Pure Joy: U2 & Disney’s Aladdin
One of my favorite things about living in NYC is being able to experience the world’s best entertainment. My dear friend Sara and I recently enjoyed two memorable nights of music and theater.
We joined a sold-out crowd at Madison Square Garden for one of U2’s eight shows there. The beloved Irish rockers delivered on the Innocence + Experience theme of their current tour, taking the audience on a powerful journey during their 2.5 hour set.
U2 played on two stages and a suspended cage that served as both another stage and projector. Throughout the show, a series of images flashed–from a rendering of teenage Bono writing a song for his future wife to family photos and shooting stars in “Iris,” a moving tribute to his late mom. The setlist covered tracks from their current album Songs of Innocence alongside classic hits including “Sunday Bloody Sunday,” “Desire,” “Pride (In the Name of Love)” and “Beautiful Day.”
Sprinkled throughout were messages of social activism, filtered through the lens of the heartfelt reflection that comes with getting older. Bono spoke with gratitude for fan support of U2’s Red campaign against AIDS, also expressing thanks for the band’s longevity.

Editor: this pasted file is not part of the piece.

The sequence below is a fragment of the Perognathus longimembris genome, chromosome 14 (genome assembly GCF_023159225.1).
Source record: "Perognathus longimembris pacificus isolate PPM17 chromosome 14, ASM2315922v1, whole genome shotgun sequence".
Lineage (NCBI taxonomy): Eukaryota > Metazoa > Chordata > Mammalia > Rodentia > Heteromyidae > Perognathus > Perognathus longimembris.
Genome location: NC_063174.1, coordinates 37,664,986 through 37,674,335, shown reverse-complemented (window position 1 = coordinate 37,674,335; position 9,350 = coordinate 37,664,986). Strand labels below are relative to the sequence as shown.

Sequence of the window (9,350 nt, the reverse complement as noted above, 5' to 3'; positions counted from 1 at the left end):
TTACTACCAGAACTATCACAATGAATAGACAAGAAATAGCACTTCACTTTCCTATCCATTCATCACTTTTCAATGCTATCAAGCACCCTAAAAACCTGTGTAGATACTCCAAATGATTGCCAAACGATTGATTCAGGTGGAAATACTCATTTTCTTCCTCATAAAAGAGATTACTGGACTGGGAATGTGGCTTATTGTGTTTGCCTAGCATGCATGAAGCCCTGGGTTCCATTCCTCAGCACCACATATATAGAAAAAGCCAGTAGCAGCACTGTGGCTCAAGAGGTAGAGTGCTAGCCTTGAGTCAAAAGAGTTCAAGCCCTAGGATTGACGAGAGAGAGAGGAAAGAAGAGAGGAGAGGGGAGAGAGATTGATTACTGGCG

For the encore, they ended with “Where The Streets Have No Name” and a version of “One” that had everyone happily obliging Bono’s request to–
“Sing yourselves home.”
No doubt about it—U2 is still one of the greatest rock bands of our time.
Just a few days after being wowed by U2, Sara and I headed to the New Amsterdam Theater to see Aladdin. The stage version of Disney’s beloved 1994 animated film delivers plenty of laughs, heart and romance.
Dazzling choreography, colorful sets and rapid fire costume changes (337 costumes in total!) vividly bring the classic story to life. Aladdin features new songs penned for the show in addition to iconic numbers from the movie. Aladdin and Jasmin’s magic carpet ride to “A Whole New World” is spectacularly recreated.
Adam Jacobs is easy to like as Aladdin, Courtney Reed less so—her portrayal of Jasmine comes off as more bratty than spunky. Jonathan Freeman, who voiced villainous Jafar in the movie, reprises his role with panache. He’s almost upstaged by Don Darryl Rivera, a fireball of wicked energy as snarky sidekick Iago. But Aladdin’s biggest star is Tony Award winner James Monroe Iglehart. With his infectiously charming portrayal of the genie, Iglehart brings down the house, truly making this iconic role his own.
Aladdin is pure joy – an Arabian Night that’s enjoyable from start to final curtain call.